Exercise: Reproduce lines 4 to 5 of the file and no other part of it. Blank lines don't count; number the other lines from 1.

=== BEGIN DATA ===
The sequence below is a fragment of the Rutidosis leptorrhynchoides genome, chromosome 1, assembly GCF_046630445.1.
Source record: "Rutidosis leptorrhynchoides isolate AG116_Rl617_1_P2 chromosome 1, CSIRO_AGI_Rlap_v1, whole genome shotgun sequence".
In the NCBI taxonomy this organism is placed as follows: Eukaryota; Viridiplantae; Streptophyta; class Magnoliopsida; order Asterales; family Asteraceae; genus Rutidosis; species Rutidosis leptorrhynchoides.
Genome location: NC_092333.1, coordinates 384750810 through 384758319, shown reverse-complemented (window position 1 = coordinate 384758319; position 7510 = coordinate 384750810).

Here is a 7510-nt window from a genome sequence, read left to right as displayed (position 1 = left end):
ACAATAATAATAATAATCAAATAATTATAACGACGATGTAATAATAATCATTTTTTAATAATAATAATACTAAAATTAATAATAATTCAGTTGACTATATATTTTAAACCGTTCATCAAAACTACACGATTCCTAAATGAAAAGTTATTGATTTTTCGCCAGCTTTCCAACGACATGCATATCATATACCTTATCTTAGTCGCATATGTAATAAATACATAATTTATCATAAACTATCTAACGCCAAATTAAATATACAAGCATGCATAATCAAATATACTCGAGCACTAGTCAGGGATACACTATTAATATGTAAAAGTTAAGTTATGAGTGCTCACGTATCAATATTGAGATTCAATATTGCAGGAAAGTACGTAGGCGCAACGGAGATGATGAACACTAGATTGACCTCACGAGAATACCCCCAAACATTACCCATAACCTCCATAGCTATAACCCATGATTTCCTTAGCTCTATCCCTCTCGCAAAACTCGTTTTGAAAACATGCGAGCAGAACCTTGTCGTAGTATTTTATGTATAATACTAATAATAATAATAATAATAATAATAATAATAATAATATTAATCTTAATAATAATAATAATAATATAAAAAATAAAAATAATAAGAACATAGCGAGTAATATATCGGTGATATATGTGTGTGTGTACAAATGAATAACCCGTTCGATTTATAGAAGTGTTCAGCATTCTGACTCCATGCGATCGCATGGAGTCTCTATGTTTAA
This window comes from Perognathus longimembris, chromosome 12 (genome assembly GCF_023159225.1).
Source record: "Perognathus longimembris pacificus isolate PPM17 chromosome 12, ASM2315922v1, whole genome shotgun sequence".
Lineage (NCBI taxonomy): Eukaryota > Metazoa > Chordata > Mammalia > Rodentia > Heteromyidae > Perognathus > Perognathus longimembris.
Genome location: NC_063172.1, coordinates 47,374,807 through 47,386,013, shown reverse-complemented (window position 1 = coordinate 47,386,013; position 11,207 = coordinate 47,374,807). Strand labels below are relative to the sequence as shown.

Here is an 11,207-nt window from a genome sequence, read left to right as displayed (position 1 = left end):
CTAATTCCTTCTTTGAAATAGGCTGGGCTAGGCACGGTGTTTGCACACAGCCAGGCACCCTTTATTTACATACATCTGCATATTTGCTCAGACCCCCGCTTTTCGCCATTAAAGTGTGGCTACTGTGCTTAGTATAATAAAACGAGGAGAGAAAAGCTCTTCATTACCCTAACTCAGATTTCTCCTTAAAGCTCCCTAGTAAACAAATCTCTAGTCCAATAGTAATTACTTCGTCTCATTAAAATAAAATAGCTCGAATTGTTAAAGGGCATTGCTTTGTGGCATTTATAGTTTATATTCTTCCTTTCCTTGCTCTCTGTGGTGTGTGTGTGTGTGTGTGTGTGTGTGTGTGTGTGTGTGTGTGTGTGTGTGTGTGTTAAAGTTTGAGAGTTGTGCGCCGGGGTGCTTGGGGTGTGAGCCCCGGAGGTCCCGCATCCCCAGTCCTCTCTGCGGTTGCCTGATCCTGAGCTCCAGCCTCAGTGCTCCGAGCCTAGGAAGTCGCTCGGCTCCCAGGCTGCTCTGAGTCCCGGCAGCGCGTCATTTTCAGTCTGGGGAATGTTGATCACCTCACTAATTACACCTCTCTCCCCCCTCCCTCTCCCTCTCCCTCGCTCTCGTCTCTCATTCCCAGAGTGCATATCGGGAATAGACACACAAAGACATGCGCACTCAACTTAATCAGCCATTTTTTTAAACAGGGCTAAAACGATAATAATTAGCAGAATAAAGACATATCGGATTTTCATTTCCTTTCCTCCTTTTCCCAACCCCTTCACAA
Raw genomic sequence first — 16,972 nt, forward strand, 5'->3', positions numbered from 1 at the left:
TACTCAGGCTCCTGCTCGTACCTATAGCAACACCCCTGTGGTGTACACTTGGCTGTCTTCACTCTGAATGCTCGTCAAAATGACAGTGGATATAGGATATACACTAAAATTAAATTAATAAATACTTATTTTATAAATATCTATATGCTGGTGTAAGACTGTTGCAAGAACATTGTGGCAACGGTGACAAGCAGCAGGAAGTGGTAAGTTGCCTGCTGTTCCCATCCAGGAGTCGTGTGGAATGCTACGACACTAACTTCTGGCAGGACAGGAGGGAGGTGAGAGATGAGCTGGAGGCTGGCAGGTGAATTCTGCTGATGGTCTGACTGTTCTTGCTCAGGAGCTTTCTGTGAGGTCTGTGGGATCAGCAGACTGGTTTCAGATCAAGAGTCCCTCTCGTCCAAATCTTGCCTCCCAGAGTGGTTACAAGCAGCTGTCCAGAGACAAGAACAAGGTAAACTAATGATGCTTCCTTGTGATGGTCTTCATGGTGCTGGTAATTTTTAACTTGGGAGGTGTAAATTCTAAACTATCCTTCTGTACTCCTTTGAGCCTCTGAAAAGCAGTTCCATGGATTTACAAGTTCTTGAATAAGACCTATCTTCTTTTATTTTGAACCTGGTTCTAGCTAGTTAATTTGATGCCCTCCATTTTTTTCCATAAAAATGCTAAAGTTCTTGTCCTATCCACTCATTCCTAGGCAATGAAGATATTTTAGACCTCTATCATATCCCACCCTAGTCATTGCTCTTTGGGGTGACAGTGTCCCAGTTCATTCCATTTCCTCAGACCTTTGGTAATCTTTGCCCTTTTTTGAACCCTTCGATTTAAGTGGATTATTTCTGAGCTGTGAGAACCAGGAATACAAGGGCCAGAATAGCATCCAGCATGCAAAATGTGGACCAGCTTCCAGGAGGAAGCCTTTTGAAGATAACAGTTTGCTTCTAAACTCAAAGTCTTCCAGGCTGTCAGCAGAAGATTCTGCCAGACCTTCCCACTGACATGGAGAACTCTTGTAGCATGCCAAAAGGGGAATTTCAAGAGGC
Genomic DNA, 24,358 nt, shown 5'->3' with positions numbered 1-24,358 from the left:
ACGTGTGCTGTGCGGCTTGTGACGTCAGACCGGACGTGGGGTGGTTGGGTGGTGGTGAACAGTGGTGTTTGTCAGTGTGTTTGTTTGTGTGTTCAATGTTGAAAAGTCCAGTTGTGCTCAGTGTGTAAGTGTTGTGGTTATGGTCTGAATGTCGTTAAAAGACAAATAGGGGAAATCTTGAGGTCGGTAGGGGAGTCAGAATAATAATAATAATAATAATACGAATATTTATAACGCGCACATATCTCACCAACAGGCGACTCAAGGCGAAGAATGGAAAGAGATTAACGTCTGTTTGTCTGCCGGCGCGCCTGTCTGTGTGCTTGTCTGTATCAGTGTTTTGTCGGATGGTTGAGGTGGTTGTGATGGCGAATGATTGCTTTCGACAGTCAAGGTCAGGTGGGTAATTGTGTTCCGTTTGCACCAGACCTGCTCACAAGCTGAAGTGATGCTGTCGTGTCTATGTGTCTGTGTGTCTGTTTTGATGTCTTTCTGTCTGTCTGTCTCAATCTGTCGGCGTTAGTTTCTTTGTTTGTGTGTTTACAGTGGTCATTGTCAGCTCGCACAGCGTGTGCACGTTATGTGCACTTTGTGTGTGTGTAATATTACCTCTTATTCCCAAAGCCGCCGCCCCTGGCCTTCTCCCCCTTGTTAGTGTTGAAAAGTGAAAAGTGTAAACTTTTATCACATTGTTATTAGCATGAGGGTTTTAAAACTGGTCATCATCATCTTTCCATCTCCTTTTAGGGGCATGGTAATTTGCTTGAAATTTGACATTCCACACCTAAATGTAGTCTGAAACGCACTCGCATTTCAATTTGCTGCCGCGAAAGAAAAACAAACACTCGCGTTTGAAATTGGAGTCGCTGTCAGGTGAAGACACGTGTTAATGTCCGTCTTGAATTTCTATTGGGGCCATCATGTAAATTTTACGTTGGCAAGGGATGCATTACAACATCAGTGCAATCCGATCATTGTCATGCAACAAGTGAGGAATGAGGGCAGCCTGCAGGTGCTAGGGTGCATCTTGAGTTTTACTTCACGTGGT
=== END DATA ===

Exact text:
Genome location: NC_092333.1, coordinates 384750810 through 384758319, shown reverse-complemented (window position 1 = coordinate 384758319; position 7510 = coordinate 384750810).

Here is a 7510-nt window from a genome sequence, read left to right as displayed (position 1 = left end):